Tuesday, February 3, 2009

Book review: Plummer's 'In Spite of Myself' a delightful read

Christopher Plummer.

By Hap Erstein

Twelve years ago, as he was working his way towards Broadway with a biographical play called Barrymore that would win him his second Tony Award, I interviewed Christopher Plummer at the Ritz-Carlton Hotel in Manalapan.

And while I knew I was treading on dangerous ground, I felt a journalistic obligation to bring up The Sound of Music, knowing it was his best-known work, and hardly his favorite. Worse, I suggested to him that it would be the role for which many would remember him, that it would be prominently mentioned in his obituary.

I recall him going from charming to volcanic in a Canadian moment.

“Why do you bring that movie up? I think it will probably be there, but I think I will get credit for many other roles on both sides of the Atlantic,” he fumed. “If I don’t, then the writer is an ignoramus and shouldn’t be writing the obituaries. Or maybe only the obituaries.”

If you were looking for proof that Plummer -- a great classical stage actor and star of scores of movies, most of them decidedly not musicals -- has mellowed since then, it can be found on page 408 of his new highly readable autobiography, In Spite of Myself. There he insists
that a year ago he attended a children’s Easter party, where he was trapped (von Trapped?) watching The Sound of Music, or as he prefers to call it, “S&M.”

As he puts it, “…the more I watched, the more I realized what a terrific movie it is. The very best of its genre -- warm, touching, joyous and absolutely timeless.” Can one mellow that much, that quickly?

Nevertheless, those who know Plummer’s career know that the most significant part of it took place in the theater. Born in Montreal, the precocious descendant of one of Canada’s prime ministers, he gravitated to acting when he was not playing jazz piano, eventually joining the company of the fledgling Stratford (Ontario) Festival, then Great Britain’s Royal Shakespeare Company and, of course, appearing on Broadway in such plays as J.B., The Royal Hunt of the Sun, Neil Simon’s The Good Doctor and, most recently, a revival of Inherit the Wind.

Or as he puts it in one of his more candid and introspective moments, “I was a pampered, arrogant young bastard, spoiled by too many great theater roles.”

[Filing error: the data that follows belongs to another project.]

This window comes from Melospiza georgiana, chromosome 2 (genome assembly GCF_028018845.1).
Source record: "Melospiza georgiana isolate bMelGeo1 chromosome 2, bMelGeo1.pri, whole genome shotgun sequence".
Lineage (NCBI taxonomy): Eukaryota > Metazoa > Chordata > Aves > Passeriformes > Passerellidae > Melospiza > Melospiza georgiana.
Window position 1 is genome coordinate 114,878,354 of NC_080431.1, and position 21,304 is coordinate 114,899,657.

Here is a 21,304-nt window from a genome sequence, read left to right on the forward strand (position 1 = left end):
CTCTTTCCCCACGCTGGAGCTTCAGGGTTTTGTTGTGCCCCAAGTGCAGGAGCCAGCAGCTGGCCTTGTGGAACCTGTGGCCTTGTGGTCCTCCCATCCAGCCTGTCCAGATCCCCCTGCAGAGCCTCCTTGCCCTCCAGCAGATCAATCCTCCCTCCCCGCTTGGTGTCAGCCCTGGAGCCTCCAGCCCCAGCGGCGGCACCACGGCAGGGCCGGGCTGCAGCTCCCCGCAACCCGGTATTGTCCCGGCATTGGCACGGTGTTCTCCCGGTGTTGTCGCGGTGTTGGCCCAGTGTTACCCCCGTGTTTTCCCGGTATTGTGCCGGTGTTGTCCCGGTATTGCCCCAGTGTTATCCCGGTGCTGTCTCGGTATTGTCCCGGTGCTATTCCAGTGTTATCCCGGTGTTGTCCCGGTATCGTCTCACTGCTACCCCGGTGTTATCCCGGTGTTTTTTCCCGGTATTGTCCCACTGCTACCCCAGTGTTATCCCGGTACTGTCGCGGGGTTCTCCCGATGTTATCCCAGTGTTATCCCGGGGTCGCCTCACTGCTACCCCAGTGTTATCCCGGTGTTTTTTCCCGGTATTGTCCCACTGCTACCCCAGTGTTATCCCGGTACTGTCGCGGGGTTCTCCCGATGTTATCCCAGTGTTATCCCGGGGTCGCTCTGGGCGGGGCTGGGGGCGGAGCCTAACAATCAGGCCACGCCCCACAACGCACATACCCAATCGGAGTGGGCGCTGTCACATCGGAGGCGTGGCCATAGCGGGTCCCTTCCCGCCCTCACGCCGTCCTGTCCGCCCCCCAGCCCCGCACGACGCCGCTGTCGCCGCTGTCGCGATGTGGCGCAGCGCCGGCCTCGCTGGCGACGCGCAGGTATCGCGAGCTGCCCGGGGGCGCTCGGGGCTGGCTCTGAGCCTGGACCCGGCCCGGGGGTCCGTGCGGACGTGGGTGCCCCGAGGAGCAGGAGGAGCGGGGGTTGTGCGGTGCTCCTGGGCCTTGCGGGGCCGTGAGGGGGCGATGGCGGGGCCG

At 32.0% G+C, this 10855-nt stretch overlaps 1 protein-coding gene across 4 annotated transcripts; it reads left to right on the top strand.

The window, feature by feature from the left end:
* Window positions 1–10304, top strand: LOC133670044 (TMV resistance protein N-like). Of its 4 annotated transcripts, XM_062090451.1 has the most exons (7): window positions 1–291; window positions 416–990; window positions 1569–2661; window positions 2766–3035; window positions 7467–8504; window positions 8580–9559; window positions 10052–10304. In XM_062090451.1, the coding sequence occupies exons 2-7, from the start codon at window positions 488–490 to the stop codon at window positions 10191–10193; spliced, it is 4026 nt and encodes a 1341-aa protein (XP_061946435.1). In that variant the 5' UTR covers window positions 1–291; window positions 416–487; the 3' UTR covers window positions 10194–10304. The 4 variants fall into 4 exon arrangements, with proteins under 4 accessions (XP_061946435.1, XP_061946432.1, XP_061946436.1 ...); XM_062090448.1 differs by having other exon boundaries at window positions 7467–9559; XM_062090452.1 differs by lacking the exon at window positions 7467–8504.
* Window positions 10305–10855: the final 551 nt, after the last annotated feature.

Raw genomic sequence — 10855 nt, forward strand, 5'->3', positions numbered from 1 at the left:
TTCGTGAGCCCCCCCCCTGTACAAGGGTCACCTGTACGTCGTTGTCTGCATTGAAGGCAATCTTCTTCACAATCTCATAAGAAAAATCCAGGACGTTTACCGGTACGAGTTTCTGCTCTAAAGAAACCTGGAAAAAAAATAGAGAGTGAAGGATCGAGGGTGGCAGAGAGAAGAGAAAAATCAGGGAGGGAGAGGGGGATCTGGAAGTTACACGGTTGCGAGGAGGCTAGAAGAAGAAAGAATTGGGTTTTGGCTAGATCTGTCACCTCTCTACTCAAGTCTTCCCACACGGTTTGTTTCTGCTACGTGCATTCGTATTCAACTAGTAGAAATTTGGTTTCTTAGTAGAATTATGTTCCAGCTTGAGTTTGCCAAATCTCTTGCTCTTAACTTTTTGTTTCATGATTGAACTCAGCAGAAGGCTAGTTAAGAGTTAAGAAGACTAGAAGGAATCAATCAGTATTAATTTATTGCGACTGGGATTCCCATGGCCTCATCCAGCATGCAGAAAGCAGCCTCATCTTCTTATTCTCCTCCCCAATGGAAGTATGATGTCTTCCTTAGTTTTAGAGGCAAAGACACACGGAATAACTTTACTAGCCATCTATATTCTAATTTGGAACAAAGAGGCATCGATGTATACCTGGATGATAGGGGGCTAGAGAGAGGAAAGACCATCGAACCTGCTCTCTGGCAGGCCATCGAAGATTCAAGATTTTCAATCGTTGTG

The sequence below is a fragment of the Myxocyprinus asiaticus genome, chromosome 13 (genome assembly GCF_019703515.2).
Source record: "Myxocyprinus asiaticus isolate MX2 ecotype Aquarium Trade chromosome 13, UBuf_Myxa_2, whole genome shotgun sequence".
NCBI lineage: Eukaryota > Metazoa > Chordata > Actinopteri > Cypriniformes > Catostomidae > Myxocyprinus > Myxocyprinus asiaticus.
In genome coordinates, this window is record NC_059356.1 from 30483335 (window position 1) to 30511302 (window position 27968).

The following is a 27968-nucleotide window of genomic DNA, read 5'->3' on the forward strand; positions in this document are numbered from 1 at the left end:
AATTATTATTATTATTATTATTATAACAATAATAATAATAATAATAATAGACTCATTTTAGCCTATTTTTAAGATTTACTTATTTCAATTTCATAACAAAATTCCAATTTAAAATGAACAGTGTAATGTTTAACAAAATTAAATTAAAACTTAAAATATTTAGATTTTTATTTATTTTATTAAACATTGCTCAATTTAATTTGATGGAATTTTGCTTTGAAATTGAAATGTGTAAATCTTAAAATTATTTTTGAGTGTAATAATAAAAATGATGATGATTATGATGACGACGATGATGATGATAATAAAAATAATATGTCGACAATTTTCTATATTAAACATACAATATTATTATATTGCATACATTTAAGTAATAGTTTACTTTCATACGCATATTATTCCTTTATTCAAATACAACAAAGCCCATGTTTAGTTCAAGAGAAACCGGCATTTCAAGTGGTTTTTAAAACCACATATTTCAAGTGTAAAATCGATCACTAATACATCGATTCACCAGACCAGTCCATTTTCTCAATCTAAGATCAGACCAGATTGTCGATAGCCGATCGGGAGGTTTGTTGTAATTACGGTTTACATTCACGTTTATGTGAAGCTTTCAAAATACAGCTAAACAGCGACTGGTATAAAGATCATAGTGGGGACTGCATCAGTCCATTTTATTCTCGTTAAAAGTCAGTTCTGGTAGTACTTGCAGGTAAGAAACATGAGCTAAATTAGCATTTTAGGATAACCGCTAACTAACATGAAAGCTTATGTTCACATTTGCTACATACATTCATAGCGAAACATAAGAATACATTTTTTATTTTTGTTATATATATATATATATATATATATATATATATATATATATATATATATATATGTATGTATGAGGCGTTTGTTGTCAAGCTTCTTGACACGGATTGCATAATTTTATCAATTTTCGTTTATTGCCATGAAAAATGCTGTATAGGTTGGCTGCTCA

If he has harsh words for anyone in his autobiography, it is for himself. He seems to have nothing but effusive praise for those he worked with, for such stellar co-stars as Sir John Gielgud, Dame Edith Evans, Ian Bannen and Ian Holm and for such drinking buddies as Peter O’Toole, Richard Burton and Jason Robards. It is a recurring incident through Plummer’s life that Lauren Bacall arrives on the scene and demands in her deep, intimidating voice, “Where’s Jason?” and Plummer has to scour their favorite bars until he finds his pickled pal.

Drink threatened to be Plummer’s undoing. It initially has a romanticized place in his world as he plays the indulged, intoxicated artist, but it gradually takes its toll on him, until his third and current wife, actress-dancer Elaine Taylor, persuades him of his alcoholism and insists that he cut it out of his regimen.

Unlike to many actors who jot off their memoirs, Plummer is a natural, nimble writer, who knows how to tell a good story. Those who think rehearsing the classics is all serious business, for instance, will appreciate his recollection of director Peter Hall’s bad habit of burying his head in the script, all but ignoring his actors, leading Plummer and his colleague Eric Porter to unzip their flies and expose themselves for an entire scene, to Hall’s complete indifference.

Or the ill-conceived production of Richard III, whose overbearing musical accompaniment the cast first encounters in a dress rehearsal. Annoyed by the potential wreckage such an intrusion would make, Plummer made his point by beginning the play with a slight modification of Shakespeare, “Now is the winter of our discotheque.”

While the profession breeds emotionally mischievous man-boys, Plummer places himself at the top of that particular pile. Fortunately, for himself and for us, he has the compensating talent to keep himself in favor among directors, his fellow actors and audiences. In Spite of Myself is how he describes his longevity as an actor, and as a detailed recollection without regrets, it is a juicy, highly satisfying read.

IN SPITE OF MYSELF, by Christopher Plummer, Alfred A. Knopf, 656 pages, $29.95.

This Sunday afternoon, I will be appearing with and interviewing Christopher Plummer at The Beach Club, 755 N. County Road, Palm Beach, in what promises to be a lively, entertaining session. And yes, I will be asking him again about his opinion of The Sound of Music.

Tickets are $125 per person or $200 per couple, including wine, cheese and a signed copy of In Spite of Myself. The event is sponsored by the Palm Beach Theater Guild to benefit the re-opening of the Royal Poinciana Playhouse. Call (561) 655-1051 for reservations or information.

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